Outside of town I found my three deputies. David Wednesday, Jack and James Fritz were armed and waiting for me all with their badges. We dismounted and tied off our horses. A horse is a big target in a fight. I sent David and Jack up on the roof tops looking for a vantage point. David had his Sharps rifle and I gave Jack one of the 45-70s. James and I will walk into town. As we walked into town I could feel all the eyes of the townsfolks hiding in their shops and homes following us. I bullet whizzed by my head.
We made it to the center of town. The gunfire was at a standstill with the hands in the saloon and on the outskirts of town and the remaining warriors in the street behind the carcasses of the dead horses. I grabbed a bullhorn from the gazebo and said, “I am the sheriff of this town. drop your firearms and surrender now.” A cowhand stepped out and fired. He missed me by about ten feet. I pointed at him and mimed a gun firing. A shot rang out and he hit the ground. No one saw Jack take aim from the roof top. A warrior said from behind a dead horse, “we are the lawmen now.” He then saw the badge.
The men on the outskirts of town started to leave. I realized that we had to let them go. An actual gunfight would end in more needless bloodshed. I looked over to the print shop. Allen was there in a rocker writing something down. So, if I die here someone will see it. The warriors lowered their guns then got up. One of the men inside the saloon went to fire when David shot and hit him in the face. The warriors took their wounded and loaded them in Mayor Drake’s wagon. I don’t think she would mind or say anything if she did. The men inside the saloon came out with their hands up. We told them to leave and never come back. It was better to have this over than extended with trials. There was enough blood on the street.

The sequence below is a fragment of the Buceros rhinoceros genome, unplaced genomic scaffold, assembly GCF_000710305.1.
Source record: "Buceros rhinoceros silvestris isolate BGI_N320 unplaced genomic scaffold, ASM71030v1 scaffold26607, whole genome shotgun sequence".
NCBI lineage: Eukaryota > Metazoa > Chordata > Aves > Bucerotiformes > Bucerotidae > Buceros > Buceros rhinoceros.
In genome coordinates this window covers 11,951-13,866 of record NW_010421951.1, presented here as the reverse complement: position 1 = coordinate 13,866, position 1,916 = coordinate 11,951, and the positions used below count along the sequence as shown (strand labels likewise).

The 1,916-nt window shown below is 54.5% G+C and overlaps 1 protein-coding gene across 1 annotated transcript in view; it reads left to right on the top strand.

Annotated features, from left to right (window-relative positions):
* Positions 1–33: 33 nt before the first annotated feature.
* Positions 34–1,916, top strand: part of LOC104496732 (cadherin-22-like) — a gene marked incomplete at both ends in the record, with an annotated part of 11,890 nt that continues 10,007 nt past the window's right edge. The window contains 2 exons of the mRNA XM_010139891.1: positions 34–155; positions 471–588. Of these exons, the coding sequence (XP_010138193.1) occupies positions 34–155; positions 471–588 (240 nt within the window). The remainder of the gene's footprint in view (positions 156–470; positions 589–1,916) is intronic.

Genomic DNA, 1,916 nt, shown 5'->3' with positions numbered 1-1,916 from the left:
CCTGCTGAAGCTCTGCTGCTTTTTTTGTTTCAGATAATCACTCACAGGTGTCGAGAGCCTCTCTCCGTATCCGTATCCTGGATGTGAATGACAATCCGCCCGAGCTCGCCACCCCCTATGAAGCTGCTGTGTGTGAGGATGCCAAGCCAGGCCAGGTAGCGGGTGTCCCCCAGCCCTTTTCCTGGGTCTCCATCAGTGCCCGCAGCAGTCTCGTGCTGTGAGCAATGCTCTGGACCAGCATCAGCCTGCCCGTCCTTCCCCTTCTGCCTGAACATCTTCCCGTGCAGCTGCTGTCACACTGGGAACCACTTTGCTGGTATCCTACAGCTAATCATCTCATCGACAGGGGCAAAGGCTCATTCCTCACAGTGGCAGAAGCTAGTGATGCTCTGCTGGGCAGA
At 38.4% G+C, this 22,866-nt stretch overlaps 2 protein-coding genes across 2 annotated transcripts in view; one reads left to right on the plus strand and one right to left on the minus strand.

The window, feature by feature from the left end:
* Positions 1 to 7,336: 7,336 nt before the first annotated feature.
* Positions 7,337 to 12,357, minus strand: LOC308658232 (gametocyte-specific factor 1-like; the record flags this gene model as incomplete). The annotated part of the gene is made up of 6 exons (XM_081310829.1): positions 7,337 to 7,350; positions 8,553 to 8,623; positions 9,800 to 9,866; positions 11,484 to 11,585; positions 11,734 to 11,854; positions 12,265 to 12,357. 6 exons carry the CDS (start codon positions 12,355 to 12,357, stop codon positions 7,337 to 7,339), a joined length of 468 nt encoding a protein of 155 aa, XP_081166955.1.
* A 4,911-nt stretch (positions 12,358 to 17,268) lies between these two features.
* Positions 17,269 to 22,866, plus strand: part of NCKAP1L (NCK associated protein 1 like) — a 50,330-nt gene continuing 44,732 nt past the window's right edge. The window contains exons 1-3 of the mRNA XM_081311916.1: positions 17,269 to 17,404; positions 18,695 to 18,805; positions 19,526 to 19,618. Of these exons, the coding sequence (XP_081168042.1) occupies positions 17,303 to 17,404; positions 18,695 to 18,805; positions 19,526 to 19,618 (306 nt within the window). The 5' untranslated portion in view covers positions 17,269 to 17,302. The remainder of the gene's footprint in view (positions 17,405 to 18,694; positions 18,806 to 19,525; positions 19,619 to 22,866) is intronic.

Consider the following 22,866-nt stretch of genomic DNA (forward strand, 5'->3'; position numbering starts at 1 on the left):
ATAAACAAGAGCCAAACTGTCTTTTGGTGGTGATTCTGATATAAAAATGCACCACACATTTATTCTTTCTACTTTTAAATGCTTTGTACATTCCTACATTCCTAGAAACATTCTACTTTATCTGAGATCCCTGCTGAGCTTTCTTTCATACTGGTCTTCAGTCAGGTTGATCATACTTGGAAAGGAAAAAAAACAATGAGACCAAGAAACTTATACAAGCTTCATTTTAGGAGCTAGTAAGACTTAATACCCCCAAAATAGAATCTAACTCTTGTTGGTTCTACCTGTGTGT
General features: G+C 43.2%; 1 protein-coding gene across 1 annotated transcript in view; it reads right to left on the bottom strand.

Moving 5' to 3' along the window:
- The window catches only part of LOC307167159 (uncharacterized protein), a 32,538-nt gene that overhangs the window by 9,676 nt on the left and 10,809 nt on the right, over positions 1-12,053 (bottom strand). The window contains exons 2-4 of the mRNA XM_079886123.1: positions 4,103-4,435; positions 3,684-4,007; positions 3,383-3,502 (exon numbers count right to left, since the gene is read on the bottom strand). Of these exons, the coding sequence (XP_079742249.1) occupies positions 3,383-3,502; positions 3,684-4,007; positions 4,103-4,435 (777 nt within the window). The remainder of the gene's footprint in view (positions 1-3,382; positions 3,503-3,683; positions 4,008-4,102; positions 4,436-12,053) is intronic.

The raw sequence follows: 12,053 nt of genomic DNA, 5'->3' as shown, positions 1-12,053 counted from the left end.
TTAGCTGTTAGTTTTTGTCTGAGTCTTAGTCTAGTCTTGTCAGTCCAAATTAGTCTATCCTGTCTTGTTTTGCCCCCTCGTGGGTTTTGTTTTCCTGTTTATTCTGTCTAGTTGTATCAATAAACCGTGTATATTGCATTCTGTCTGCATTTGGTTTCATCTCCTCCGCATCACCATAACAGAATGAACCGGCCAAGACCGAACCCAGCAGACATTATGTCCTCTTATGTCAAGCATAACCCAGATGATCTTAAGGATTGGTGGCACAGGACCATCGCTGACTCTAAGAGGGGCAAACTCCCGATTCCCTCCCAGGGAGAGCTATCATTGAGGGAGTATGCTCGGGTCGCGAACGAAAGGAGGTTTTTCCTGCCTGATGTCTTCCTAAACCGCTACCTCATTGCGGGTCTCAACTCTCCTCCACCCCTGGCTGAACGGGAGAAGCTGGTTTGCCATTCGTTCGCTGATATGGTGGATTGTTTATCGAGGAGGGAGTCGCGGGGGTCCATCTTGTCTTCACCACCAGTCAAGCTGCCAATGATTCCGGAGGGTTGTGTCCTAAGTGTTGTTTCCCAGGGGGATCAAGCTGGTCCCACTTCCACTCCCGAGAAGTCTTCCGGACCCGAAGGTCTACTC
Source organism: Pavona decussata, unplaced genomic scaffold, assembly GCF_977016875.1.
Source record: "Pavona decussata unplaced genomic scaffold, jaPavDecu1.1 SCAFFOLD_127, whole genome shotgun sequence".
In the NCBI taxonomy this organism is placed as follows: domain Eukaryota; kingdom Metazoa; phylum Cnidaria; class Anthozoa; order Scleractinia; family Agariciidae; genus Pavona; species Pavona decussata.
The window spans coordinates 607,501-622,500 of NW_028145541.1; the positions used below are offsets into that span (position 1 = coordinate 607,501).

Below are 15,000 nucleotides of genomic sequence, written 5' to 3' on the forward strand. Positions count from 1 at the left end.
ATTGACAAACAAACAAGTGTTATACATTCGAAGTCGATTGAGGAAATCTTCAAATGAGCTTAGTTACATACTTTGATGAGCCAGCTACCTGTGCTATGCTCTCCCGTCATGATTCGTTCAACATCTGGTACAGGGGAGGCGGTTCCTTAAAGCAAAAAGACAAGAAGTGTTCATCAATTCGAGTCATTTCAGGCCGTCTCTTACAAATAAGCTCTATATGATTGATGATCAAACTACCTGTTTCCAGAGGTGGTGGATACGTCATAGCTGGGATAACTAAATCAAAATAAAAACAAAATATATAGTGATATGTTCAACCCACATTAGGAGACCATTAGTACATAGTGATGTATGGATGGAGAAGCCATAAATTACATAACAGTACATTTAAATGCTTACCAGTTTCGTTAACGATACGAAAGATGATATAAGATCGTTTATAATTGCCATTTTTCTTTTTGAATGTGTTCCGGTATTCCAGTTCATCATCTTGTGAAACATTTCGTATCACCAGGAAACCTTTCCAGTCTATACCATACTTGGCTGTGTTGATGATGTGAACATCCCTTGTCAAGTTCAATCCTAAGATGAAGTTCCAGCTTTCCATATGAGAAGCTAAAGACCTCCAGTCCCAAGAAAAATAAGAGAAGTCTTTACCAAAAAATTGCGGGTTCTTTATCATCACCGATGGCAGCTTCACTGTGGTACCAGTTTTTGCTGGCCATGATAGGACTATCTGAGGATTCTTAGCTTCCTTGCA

Overnight the people came to town and cleaned up. The bodies and blood were gone. I was surprised by the state of the print shop. With the help of Allen, David Osterhouse and Pauleen Mace had straitened the shop and re-cased the type trays. They also rebuilt one of the homemade presses. We were back in business. I went to my office. It was the same way I left it. The warriors didn’t use it at all. I sat down just as five warriors came in. One of them had a bag. The one with the bag said, “we are here to surrender ourselves. We understand that it was our warriors who started the fight. The blame ends with us.” He gave me the bag. It was the badges. I said, “we all have some blame in this. You five came here to take responsibility. To keep the peace.” I took out five badges and placed them on the desk. I said, “I need people who will follow the town charter and the rule of law. I need people who want to keep the peace. If you want that then take a badge and report back here tomorrow.” They looked at each other than one took a badge. After he did the others did as well. The first one said, “oh by the way your brother isn’t dead. We saw him about two days ago near town.”
These stories will be based in the old west and an attempt at a modern western (later on).